2010 Mass. App. Div. 126

May 14, 2010 - June 29, 2010

Appellate Division Western District

Court Below: District Court, Springfield Division

Present: LoConto, P.J., Brennan & Rutberg, JJ.

Trevor A. Clement for the plaintiff.

Adam J. Basch for the defendant.

RUTBERG, J. This is an appeal of the judgment after a jury-waived trial in favor of the credit card company, Chase Bank USA, N.A. (“Chase”), against a cardholder, Judith Baker (“Baker”), on the second count of the complaint. The complaint had two counts: the first sounded in contract, and the second in unjust enrichment. The trial judge allowed Baker’s motion for Mass. R. Civ. P. 41(b)(2) involuntary dismissal of the contract count at the close of Chase’s case, which was not appealed. Baker renewed her motion with respect to the unjust enrichment count at the close of all the evidence, and that motion was taken under advisement. The trial judge issued a memorandum of decision finding for Chase on the unjust enrichment count, implicitly denying Baker’s motion for an involuntary dismissal.

Baker contends that there is insufficient evidence in the record to allow the trial judge to have made the finding that she was unjustly enriched. We agree, and we reverse the judgment.

In determining whether there is sufficient evidence in the record to warrant a finding for Chase on the unjust enrichment claim, we must view the evidence in the light most favorable to Chase, resolving any ambiguities in its favor. Wendt v. Barnum, 2007 Mass. App. Div. 93, 95. “Unjust enrichment . . . requires more than benefit. The benefit must be unjust . . . .” Community Bldrs., Inc. v. Indian Motorcycle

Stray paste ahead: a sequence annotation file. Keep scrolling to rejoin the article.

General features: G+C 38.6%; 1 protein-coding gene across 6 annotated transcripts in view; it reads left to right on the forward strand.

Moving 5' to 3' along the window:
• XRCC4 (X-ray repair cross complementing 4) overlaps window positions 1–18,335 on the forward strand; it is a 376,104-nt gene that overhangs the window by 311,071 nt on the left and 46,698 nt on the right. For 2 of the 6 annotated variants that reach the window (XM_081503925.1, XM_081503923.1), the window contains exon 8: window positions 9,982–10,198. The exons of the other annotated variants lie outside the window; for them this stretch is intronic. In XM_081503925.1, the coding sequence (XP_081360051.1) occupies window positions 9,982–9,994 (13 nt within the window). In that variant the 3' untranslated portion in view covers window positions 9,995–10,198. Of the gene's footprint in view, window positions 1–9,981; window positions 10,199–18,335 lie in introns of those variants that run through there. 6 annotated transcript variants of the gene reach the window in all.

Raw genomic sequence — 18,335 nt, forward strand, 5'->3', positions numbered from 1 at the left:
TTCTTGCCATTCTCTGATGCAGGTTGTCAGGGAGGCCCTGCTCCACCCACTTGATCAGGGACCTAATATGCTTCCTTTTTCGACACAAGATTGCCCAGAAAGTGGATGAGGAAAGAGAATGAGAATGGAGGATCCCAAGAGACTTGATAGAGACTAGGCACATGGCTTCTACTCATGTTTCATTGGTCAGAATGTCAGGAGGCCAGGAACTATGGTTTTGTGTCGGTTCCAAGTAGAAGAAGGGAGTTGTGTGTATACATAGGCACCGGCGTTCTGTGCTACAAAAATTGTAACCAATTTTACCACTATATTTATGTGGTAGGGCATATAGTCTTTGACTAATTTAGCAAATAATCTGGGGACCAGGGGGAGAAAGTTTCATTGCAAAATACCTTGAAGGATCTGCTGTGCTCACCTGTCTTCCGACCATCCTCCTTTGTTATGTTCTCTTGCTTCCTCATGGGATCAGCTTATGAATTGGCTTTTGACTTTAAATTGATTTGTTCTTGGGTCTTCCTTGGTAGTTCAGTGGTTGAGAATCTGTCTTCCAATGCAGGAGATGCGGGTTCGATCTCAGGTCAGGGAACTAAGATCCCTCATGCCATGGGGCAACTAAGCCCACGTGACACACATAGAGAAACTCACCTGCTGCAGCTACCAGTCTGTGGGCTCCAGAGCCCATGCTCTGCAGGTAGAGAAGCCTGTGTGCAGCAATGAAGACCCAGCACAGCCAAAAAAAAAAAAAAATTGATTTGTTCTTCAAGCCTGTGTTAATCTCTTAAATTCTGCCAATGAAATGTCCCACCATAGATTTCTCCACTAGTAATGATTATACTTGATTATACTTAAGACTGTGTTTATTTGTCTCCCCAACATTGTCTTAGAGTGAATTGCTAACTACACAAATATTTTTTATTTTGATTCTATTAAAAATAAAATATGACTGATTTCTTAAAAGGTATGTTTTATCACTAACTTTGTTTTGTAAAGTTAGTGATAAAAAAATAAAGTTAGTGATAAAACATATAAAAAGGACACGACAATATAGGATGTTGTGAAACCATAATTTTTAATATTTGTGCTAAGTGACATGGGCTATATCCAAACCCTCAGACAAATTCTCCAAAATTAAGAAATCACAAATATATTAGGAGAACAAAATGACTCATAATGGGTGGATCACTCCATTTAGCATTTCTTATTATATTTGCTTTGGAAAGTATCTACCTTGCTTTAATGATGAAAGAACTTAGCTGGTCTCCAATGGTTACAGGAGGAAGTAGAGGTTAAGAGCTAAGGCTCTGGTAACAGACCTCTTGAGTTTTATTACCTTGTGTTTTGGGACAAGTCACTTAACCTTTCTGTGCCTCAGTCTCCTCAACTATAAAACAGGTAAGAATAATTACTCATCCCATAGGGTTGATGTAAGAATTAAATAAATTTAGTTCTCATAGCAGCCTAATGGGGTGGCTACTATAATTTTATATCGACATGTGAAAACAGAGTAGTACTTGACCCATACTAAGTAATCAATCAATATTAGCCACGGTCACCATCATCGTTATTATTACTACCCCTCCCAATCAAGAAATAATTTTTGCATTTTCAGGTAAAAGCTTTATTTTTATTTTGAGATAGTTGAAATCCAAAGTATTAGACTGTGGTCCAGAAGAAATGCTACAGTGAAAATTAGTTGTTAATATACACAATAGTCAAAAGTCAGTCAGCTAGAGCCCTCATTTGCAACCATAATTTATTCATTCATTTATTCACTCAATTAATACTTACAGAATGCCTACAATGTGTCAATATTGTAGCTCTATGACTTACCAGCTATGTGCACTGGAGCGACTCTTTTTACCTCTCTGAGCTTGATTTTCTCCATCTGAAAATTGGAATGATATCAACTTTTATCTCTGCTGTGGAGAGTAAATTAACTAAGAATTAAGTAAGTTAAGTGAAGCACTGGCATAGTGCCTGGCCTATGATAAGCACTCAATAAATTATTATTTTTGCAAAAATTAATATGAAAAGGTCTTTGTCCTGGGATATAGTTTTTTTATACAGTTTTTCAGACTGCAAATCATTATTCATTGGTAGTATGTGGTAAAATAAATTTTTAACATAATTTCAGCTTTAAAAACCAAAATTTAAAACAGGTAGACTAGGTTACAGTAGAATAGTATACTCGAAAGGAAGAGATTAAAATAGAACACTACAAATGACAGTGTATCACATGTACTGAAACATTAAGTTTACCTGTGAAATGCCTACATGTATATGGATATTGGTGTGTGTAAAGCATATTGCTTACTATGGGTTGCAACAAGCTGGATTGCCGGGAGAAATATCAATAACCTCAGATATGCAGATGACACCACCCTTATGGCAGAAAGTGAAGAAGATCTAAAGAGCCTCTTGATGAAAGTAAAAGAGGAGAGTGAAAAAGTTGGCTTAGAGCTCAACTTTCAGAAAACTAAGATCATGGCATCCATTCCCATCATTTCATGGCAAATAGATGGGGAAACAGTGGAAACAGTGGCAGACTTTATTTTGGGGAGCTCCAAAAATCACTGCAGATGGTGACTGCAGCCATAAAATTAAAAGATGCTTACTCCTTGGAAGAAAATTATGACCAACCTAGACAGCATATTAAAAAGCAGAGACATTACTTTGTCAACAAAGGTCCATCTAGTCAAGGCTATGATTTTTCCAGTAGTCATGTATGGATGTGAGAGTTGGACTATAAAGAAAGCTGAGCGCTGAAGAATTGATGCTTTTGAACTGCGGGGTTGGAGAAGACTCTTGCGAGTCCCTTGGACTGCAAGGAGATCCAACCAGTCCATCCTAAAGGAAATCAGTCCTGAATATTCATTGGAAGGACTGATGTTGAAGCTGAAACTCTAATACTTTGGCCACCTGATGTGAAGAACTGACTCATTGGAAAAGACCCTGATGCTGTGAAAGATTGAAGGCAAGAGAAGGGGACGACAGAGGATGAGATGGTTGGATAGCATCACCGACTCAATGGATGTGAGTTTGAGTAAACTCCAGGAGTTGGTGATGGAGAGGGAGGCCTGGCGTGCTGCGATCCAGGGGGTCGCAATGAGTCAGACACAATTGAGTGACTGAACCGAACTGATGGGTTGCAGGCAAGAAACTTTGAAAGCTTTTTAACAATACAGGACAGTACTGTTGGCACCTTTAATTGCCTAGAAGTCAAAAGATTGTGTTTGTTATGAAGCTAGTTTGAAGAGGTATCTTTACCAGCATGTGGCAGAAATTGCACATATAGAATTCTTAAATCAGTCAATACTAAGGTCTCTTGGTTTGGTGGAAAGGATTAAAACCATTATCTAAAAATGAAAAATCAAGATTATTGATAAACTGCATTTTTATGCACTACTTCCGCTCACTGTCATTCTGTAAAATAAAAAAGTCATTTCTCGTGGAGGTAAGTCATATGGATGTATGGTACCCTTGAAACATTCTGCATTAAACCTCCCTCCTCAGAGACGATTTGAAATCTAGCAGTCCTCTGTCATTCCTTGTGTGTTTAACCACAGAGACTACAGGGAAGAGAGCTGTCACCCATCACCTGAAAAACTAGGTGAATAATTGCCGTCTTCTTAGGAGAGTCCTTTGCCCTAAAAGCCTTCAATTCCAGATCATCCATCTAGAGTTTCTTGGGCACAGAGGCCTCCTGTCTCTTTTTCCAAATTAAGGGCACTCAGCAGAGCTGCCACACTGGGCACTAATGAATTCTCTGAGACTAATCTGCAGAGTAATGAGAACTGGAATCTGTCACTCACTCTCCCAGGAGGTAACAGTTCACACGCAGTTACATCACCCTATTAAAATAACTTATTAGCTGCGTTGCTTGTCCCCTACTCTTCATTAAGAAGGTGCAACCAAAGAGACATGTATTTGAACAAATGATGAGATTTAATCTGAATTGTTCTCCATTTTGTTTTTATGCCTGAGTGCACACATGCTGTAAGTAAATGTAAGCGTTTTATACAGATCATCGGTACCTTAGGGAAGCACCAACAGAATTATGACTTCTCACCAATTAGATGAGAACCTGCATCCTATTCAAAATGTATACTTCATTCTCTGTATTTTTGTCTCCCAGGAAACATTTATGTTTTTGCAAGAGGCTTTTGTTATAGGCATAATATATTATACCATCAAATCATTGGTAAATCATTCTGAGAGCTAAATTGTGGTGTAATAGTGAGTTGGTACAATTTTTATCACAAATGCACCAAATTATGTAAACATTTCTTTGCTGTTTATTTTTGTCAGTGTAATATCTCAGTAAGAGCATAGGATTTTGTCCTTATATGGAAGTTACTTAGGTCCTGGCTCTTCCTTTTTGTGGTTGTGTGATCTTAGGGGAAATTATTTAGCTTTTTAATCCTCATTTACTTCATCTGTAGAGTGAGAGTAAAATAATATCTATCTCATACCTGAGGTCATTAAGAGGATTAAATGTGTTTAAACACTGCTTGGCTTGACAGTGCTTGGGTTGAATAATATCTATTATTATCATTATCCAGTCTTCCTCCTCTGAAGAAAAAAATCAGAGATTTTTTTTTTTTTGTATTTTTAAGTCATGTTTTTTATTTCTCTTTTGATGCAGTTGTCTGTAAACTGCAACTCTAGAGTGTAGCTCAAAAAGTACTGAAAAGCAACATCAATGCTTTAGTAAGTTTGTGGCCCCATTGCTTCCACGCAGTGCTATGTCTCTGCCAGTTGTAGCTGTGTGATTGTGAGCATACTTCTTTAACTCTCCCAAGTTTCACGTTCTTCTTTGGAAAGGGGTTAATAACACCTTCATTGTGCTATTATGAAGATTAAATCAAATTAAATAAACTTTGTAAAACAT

Page 127

Assocs., Inc., 44 Mass. App. Ct. 537, 560 (1998), citing Salamon v. Terra, 394 Mass. 857, 859 (1985).

The evidence that was adduced at trial shows that a credit card application was made over the telephone giving Baker’s name, address, and her mother’s maiden name. That credit card was used over a period of years: charges were made to it, at least one balance transferred onto it, and payments made toward balances. While there is no evidence in the record that Baker actually received any statements from Chase, she did testify that “[a]nything that I got [in the mail] that wasn’t something I knew about, I just brought to the [her husband’s] store and gave to the bookkeeper.” Baker denied ever applying for, receiving, using, or receiving any benefit from Chase or the credit account that underlies this action. Chase presented no evidence that Baker herself ever applied for, used, or allowed the use of the credit card.

“One essential element of relief for unjust enrichment is of course the enrichment of the defendant.” Keller v. O’Brien, 425 Mass. 774, 778 n.8 (1997), quoting 1 G. Palmer, Restitution § 1.7, at 41 (1978). The trial judge stated that monthly statements were sent to Baker’s home address for over two years without complaint, and there is evidence to support this finding. However, the judge found that “even if some or even most of the charges were made for good[s] or services used in her husband’s business, the income from the business and therefore the purchases directly or indirectly benefitted her.” The record is completely bereft of any evidence as to the sources of any charge made to the credit card account. The record is equally bereft of any evidence that Baker’s husband, let alone his business, supported Baker. In sum, there was no evidence presented at trial that Baker ever received any benefit, be it just or unjust, from the credit card account upon which Chase filed this action.

The judgment of the trial court on count 2 of the complaint is reversed.

So ordered.